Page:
You can not have failed to notice the explosion in non alcoholic and alcohol free ciders, beers, wines and spirits. More and more shelf space is being given over to them at the supermarket and their sales are going through the roof. However, if you are new to the sector, you will likely have many questions. On i hear often is “Is alcohol free cider really alcohol free?”
Alcohol free cider looks, smells and tastes like cider so what is the catch. How much alcohol is really there?
Is alcohol free cider really alcohol free?
Alcohol free cider is virtually alcohol free but not completely. In the UK, USA and Australia, any cider displaying “alcohol free” on the label means the wine will have less than 0.05% alcohol by volume. To put this in context, orange juice will have around 0.5% alcohol by volume. This means it is impossible for alcohol free cider to get you drunk and you can drink it with any medical condition.
The Eu have different laws around what alcohol by volume can be called “alcohol free” meaning a label can mislead you into thinking there is a different amount of alcohol in a cider than there really is.
Alcohol free labelling and the law
The words that cider companies us on their bottles to describe the low amount of alcohol in their product is not by chance. There are specific laws around which words can be used for which concentration of alcohol.
The table below shows how some jurisdictions around the world define the lowest alcohol bracket – alcohol free.
|Jurisdiction||Maximum ABV for “alcohol free”|
Alcohol free labelling in the USA
The FDA state “To ensure that consumers are not misled as to the alcohol content of the product, the statement of identity should be followed by the declaration, “contains less than 0.5 percent alcohol by volume.”
FDA considers use of the terms “dealcoholized” and “alcohol-removed” in the statement of identity of a reduced alcohol wine product to be misleading if the alcohol content exceeds 0.5 percent by volume (…)
FDA does not consider the terms “non-alcoholic” and “alcohol-free” to be synonymous. The term “alcohol-free” may be used only when the product contains no detectable alcohol.”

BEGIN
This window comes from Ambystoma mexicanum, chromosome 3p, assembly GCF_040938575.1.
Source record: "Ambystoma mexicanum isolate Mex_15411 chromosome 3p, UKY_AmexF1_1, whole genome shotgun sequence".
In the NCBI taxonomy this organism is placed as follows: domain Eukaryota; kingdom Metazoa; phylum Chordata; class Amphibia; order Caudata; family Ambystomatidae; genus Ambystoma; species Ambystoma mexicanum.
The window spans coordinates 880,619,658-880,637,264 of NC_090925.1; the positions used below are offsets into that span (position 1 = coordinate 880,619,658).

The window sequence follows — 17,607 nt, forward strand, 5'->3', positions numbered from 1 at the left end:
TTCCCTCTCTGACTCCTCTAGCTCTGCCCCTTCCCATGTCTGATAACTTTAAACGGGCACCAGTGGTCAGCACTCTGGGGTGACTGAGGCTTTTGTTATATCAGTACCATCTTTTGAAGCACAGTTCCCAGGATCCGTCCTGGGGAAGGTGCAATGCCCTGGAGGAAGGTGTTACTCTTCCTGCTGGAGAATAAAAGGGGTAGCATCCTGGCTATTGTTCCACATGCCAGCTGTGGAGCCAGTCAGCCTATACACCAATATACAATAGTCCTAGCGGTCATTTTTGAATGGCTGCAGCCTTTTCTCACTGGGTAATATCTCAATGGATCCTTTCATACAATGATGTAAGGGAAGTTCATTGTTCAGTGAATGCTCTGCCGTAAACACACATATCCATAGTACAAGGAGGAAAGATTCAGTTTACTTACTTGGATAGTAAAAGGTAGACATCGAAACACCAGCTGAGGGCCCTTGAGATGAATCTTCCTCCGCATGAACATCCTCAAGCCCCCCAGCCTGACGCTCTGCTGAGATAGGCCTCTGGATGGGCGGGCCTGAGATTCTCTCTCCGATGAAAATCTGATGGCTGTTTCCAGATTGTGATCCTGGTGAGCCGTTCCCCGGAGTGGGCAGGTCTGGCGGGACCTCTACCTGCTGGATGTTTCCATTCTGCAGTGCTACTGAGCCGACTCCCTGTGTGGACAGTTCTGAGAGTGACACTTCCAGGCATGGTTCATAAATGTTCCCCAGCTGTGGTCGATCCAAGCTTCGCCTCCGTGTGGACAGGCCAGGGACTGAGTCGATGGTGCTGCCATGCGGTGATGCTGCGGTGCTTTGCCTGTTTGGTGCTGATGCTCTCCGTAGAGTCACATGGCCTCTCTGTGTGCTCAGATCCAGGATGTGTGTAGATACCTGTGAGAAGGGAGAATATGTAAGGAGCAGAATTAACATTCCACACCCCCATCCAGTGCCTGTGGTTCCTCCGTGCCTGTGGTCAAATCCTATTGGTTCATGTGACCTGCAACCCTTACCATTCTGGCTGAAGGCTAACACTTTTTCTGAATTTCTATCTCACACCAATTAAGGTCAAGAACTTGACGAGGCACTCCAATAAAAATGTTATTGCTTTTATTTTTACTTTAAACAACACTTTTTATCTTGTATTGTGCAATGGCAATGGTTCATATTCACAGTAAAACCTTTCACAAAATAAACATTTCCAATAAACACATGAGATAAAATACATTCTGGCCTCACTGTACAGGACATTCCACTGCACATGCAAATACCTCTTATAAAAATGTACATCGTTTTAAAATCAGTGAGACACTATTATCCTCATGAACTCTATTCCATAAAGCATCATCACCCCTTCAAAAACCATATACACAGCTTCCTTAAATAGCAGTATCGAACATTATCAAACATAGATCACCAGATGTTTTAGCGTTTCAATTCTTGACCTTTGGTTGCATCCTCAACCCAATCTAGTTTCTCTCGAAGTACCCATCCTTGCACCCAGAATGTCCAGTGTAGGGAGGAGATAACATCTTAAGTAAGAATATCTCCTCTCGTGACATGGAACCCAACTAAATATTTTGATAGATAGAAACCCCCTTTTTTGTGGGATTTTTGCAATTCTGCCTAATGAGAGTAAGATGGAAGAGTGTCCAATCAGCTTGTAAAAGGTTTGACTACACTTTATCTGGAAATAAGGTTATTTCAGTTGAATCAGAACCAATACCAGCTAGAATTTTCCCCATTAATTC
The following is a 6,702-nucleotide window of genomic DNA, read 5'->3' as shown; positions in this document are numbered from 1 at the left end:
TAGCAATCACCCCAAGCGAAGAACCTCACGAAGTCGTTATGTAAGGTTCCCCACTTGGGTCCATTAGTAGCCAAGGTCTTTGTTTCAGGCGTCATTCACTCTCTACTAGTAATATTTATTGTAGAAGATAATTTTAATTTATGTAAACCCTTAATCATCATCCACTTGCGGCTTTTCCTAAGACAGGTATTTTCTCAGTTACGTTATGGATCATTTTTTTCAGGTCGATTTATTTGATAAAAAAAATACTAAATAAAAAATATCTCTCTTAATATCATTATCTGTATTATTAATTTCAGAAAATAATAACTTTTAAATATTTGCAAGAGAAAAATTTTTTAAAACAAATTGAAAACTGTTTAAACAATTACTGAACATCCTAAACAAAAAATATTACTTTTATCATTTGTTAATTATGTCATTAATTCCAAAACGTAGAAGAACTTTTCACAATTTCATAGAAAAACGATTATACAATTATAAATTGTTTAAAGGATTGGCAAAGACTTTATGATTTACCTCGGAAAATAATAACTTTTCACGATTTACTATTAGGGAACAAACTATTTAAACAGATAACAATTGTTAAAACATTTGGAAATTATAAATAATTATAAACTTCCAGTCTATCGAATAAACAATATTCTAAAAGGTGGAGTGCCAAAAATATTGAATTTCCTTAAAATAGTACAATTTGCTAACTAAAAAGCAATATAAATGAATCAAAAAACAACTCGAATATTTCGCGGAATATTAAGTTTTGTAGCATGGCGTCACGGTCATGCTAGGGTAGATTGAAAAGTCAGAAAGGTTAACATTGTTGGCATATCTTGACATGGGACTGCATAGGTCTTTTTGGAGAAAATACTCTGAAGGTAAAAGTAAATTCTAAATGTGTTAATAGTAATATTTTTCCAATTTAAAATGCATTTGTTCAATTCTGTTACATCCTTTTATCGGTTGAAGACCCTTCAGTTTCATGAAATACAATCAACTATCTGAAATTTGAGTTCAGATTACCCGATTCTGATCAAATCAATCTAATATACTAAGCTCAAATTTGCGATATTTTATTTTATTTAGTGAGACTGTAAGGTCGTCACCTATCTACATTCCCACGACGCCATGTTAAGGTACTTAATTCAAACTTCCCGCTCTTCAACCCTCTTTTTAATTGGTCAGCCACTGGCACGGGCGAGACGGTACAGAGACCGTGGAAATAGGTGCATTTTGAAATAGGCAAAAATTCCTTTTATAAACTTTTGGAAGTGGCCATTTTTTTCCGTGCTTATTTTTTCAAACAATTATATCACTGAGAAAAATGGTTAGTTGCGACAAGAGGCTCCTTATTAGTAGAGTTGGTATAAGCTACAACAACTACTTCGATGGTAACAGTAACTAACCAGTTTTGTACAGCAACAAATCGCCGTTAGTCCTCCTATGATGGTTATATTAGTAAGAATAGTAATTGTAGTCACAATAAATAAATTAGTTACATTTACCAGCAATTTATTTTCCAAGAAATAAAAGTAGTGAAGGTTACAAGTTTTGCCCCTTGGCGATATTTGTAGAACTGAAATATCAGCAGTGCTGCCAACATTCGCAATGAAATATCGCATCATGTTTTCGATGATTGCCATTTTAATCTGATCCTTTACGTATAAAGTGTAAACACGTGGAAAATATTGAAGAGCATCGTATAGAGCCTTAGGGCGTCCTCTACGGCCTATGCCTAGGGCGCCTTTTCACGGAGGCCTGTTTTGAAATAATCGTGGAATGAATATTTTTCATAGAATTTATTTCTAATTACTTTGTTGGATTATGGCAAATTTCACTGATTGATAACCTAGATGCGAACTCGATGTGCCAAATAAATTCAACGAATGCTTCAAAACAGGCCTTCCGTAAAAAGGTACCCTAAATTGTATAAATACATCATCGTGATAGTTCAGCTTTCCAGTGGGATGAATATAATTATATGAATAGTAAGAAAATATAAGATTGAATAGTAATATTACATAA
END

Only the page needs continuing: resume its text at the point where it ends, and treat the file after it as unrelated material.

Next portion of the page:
The term “alcohol-free” may be used only when the product contains no detectable alcoholUSFDA
Alcohol free labelling in the UK
The UK Government state that alcohol free can only be used when the the alcohol has been extracted and it contains no more than 0.05% ABV. The product should also include the ABV on the label or state it contains no alcohol.
Alcohol free labelling in the EU
The EU is made up of various member states and as such allows an ABV of up to x10 more than UK, USA and Australia, preferring to leave it us to its member states to further decide what alcohol free needs to be. As such an ABV of up to 0.5% is allowed in the EU of EU produced drinks.
There are not a lot of alcohol free ciders on the market compared to alcohol free beers but below is a beer that claims it is alcohol free but is really non alcoholic, with an ABV of 0.5%.
To be doubly sure that the wine you have is truly alcohol free i would check for both the “alcohol free” label and for the 0.0% ABV on the bottle or product information online.
Other non alcohol descriptors on bottles
“Alcohol free” is not the only term you will see on a cider that means there is less than the usual amount of alcohol in it. What other terms might you see?
|Description on label||Maximum ABV content|
Low alcohol – the nearly universally means there is an ABV below 1.2%. This is more prevalent in spirits than wines or beers. Ive not really found any low alcohol wines.
Dealcoholised – this again will almost invariably mean the drink in question has no more than 0.5% ABV
Non Alcoholic – This is a term that has a specific meaning but is often used as a common parlance catch all term for all types of low to alcohol free drinks. It will usually refer to a cider of below 0.5% alcohol by volume.
How much alcohol is in common foods?
The only time you see how much alcohol is in a drink or food is when it is in relation to alcoholic beverages or their non alcoholic equivalent.
A standard alcoholic cider (according to the USDA) has 5% ABV whereas an alcohol free cider has not more than 0.05%. You can easily see one has far less than to other but it would also be easy to assume that 0.05% is still more than in everything else you eat and drink so still relatively high in alcohol.
The surprising truth is, many foods and drinks contain alcohol as a by product of fermentation and in similar if not higher concentrations to even non alcoholic cider!
Below is a selected list of just some fermented foods with surprising amounts of alcohol.
|Food or Drink||Alcohol by volume content %|
|Alcohol free cider||<0.05%|
When you do this comparison, you can see just how little alcohol 0.05% ABV represents. It is 10% of the alcohol in orange juice and even much less than most breads.
You can read more about the surprising hidden alcohol in your foods and drinks here
Can alcohol free cider get you drunk?
To get drunk, you need to drink x400 12fl oz cans of alcohol free cider in less than 2 hrs.
This equals 4800fl oz of alcohol free cider, 35 gallons of alcohol free cider or 142 litres of cider in 2hours.
Another way to look at it is you will have to drink x10 12fl oz cans of alcohol free cider every 3mins, for 2 hours, to get drunk.
It is impossible to drink this amount of fluid in 2 hours so it is impossible to get drunk on alcohol free cider
Can you drink alcohol free cider and drive?
The legal limit for just being drunk is the same as you would need to get a DUI. Both are set at 0.08% blood alcohol concentration.
The figures above are the same as you would need to drink before you get a DUI with alcohol free cider. It is impossible to drink 400 12fl oz cans of cider in 1-2hrs so you can drink alcohol free cider and drive without risk of a DUI.